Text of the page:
Effecting change in teaching and learning in the language classroom: meeting the needs of graduates in the globalised world

Helen Muir, Kayo Nakazawa

Research output: Contribution to journalArticleResearchpeer-review

Abstract

Imperatives in tertiary education to prepare our graduates for the rapidly changing needs of the Globalised world and internationalised workplace has lead to changes in the demands on academic programs. The language disciplines have much to offer this renewed model of tertiary education. This paper will examine how the adaptation of contemporary learning/teaching practices and the support of ICT into a redesigned language curriculum are helping to improve overall outcomes for students. The paper focuses on the integration of practices of co-operative group work, authentic communication, autonomous learning, peer and self evaluation. ICT support is embedded throughout the learning process in accordance with the learning and assessment needs. The normalisation of the place of reliable ICT within the curriculum is a part of this teaching approach. In addition to language skills students achieve outcomes in generic skills such as improved communication, research skills and greater awareness of issues relating to ICT. Even more importantly this approach allows the development of students' intercultural understanding to take a more central role in the teaching and learning process in the language classroom. The paper will include discussion of a trial conducted across beginner and intermediate levels of a tertiary education Japanese Studies program.
LanguageEnglish
Pages83-91
Number of pages9
JournalInternational Journal of the Humanities
Volume6
Issue number8
Publication statusPublished - 2008

Fingerprint

Language
Tertiary Education
Teaching
Learning Process
Intercultural Understanding
Language Curriculum
Autonomous Learning
Beginners
Work Place
Peer Evaluation
Needs Assessment
Normalization
Intermediate
Curriculum
Language Skills
Generic Skills
Communication
Communication Research

Bibliographical note

Copyright Common Ground and The Author/s. Article originally published in International Journal of the Humanities, 6:8, pp. 83-91. This version archived on behalf of the author/s and is available for individual, non-commercial use. Permission must be sought from the publisher to republish or reproduce or for any other purpose.

Keywords

  • Japanese language teaching
  • intercultural understanding
  • ICT facilitated learning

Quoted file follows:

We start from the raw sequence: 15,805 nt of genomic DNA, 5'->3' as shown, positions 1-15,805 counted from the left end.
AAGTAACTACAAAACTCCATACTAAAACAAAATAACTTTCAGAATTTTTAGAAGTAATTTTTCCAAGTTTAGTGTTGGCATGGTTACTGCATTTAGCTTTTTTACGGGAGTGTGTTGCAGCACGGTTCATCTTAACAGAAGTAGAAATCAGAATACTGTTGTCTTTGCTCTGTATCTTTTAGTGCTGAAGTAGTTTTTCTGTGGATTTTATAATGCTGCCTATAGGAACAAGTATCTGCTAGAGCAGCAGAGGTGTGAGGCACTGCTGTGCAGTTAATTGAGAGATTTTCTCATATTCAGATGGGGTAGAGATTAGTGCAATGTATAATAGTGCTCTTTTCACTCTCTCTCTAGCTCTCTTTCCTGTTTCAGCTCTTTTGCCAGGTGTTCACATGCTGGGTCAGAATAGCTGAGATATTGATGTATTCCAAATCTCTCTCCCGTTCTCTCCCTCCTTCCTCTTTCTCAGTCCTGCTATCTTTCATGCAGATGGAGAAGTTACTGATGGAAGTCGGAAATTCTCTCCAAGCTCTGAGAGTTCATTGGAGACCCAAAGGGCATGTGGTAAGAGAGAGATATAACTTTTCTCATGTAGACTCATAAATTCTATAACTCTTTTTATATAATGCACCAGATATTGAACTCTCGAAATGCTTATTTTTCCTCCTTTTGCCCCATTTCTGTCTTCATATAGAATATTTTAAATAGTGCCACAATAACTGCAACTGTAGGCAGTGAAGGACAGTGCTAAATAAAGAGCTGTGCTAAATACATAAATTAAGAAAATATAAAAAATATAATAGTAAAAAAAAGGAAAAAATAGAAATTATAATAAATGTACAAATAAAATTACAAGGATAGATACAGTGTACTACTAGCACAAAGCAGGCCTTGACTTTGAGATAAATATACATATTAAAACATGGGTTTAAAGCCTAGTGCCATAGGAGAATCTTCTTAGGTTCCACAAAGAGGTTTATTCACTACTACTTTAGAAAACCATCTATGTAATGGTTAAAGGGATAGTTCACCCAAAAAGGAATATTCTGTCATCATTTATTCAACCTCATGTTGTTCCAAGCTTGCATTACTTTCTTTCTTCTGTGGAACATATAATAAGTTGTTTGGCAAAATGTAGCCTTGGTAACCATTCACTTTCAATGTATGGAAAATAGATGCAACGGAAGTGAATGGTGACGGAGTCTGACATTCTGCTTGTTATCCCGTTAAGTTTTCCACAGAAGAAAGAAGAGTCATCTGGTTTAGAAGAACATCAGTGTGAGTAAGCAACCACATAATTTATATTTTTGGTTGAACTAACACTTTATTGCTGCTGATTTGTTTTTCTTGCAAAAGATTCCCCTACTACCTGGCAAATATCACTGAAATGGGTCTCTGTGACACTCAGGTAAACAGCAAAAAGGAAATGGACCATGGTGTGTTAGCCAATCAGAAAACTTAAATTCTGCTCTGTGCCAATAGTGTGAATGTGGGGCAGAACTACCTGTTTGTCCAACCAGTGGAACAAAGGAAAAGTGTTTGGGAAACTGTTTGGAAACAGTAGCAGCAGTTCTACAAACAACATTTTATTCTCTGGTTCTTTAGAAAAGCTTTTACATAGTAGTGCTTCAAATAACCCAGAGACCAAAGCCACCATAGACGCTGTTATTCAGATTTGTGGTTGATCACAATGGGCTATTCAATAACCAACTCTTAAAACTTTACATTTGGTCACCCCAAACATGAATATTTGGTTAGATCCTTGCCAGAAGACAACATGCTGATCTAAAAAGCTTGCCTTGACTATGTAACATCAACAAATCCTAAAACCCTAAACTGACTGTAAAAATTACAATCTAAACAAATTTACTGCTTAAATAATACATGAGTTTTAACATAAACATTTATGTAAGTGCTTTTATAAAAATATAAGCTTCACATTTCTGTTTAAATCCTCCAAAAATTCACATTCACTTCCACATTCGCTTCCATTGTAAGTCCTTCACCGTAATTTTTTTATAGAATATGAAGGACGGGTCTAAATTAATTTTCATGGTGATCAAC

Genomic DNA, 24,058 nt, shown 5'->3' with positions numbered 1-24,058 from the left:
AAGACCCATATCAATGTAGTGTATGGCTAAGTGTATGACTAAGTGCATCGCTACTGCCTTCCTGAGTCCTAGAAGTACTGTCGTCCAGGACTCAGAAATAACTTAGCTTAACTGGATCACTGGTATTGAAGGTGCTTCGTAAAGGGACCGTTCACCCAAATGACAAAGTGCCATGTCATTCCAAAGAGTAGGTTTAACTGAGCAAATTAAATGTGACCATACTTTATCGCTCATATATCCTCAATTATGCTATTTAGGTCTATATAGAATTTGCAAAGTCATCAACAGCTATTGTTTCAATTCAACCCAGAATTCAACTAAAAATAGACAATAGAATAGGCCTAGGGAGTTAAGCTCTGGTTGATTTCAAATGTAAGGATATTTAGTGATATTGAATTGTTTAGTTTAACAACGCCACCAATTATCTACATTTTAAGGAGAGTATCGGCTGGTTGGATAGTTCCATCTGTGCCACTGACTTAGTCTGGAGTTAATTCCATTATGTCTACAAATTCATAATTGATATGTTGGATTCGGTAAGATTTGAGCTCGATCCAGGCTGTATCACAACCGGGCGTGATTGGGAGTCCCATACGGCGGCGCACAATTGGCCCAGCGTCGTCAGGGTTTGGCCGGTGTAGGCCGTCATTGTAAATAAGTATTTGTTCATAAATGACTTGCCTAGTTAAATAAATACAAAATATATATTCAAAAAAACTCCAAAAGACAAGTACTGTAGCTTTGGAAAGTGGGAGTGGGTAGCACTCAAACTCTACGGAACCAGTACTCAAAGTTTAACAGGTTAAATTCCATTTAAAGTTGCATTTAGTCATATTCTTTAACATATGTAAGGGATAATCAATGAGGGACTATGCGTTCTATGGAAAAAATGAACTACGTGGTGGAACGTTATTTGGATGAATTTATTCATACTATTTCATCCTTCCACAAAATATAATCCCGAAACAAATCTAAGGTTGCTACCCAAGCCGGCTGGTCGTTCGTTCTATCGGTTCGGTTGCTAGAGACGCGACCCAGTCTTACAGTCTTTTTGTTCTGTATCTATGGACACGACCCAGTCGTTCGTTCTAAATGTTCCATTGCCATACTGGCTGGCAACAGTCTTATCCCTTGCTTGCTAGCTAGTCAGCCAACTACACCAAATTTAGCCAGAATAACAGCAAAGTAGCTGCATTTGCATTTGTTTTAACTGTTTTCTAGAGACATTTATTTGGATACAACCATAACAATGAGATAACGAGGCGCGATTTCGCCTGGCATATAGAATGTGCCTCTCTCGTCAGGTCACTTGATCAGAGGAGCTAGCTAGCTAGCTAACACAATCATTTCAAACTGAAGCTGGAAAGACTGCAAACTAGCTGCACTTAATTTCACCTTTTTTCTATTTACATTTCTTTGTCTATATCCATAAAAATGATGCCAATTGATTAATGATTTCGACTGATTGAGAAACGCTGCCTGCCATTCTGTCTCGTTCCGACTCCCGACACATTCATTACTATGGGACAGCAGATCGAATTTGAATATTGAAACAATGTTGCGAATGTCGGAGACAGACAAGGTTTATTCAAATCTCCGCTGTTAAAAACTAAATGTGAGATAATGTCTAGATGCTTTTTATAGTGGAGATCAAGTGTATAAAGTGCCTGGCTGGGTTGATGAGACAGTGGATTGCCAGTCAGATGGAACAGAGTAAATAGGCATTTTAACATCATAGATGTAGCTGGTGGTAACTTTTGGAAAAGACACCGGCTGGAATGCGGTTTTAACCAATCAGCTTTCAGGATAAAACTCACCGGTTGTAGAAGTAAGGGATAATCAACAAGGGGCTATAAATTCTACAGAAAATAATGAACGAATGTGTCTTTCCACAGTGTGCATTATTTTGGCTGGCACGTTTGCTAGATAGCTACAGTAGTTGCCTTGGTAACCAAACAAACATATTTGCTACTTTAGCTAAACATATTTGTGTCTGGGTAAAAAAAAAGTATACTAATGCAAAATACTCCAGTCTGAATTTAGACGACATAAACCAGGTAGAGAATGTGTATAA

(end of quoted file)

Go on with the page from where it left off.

• group work
  • generic capabilities

Cite this

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abstract = "Imperatives in tertiary education to prepare our graduates for the rapidly changing needs of the Globalised world and internationalised workplace has lead to changes in the demands on academic programs. The language disciplines have much to offer this renewed model of tertiary education. This paper will examine how the adaptation of contemporary learning/teaching practices and the support of ICT into a redesigned language curriculum are helping to improve overall outcomes for students. The paper focuses on the integration of practices of co-operative group work, authentic communication, autonomous learning, peer and self evaluation. ICT support is embedded throughout the learning process in accordance with the learning and assessment needs. The normalisation of the place of reliable ICT within the curriculum is a part of this teaching approach. In addition to language skills students achieve outcomes in generic skills such as improved communication, research skills and greater awareness of issues relating to ICT. Even more importantly this approach allows the development of students' intercultural understanding to take a more central role in the teaching and learning process in the language classroom. The paper will include discussion of a trial conducted across beginner and intermediate levels of a tertiary education Japanese Studies program.",
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Effecting change in teaching and learning in the language classroom : meeting the needs of graduates in the globalised world. / Muir, Helen; Nakazawa, Kayo.

In: International Journal of the Humanities, Vol. 6, No. 8, 2008, p. 83-91.

Research output: Contribution to journalArticleResearchpeer-review

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